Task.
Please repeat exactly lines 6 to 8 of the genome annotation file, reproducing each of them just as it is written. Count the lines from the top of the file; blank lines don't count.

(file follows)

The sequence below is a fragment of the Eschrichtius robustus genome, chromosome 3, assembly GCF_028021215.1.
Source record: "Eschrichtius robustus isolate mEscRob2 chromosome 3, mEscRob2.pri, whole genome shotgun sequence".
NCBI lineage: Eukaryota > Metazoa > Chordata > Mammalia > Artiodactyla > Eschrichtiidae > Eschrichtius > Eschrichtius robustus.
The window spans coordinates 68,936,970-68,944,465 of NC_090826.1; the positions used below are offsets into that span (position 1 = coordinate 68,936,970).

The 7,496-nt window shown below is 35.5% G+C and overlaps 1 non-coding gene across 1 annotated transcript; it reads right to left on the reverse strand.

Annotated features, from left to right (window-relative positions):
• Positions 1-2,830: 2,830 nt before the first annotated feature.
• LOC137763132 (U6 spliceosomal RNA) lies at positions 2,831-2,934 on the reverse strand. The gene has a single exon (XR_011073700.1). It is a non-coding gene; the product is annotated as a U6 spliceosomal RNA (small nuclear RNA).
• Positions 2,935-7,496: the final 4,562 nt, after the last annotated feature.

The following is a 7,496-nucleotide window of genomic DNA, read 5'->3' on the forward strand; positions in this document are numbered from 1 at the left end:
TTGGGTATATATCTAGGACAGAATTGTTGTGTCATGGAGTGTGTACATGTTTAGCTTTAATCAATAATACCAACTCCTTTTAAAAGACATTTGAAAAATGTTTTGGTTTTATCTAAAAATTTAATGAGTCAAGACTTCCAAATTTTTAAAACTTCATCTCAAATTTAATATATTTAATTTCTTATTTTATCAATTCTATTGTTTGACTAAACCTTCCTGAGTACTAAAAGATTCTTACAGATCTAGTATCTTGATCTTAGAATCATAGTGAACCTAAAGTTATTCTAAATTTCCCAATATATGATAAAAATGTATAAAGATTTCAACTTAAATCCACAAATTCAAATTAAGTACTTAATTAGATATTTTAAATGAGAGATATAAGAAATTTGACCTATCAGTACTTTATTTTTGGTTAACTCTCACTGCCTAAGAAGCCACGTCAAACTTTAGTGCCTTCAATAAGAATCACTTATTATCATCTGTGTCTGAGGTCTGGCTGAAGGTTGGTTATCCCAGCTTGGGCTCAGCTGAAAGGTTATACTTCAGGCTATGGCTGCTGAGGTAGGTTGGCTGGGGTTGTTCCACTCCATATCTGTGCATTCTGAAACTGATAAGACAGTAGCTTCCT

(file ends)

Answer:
Annotated features, from left to right (window-relative positions):
• Positions 1-2,830: 2,830 nt before the first annotated feature.
• LOC137763132 (U6 spliceosomal RNA) lies at positions 2,831-2,934 on the reverse strand. The gene has a single exon (XR_011073700.1). It is a non-coding gene; the product is annotated as a U6 spliceosomal RNA (small nuclear RNA).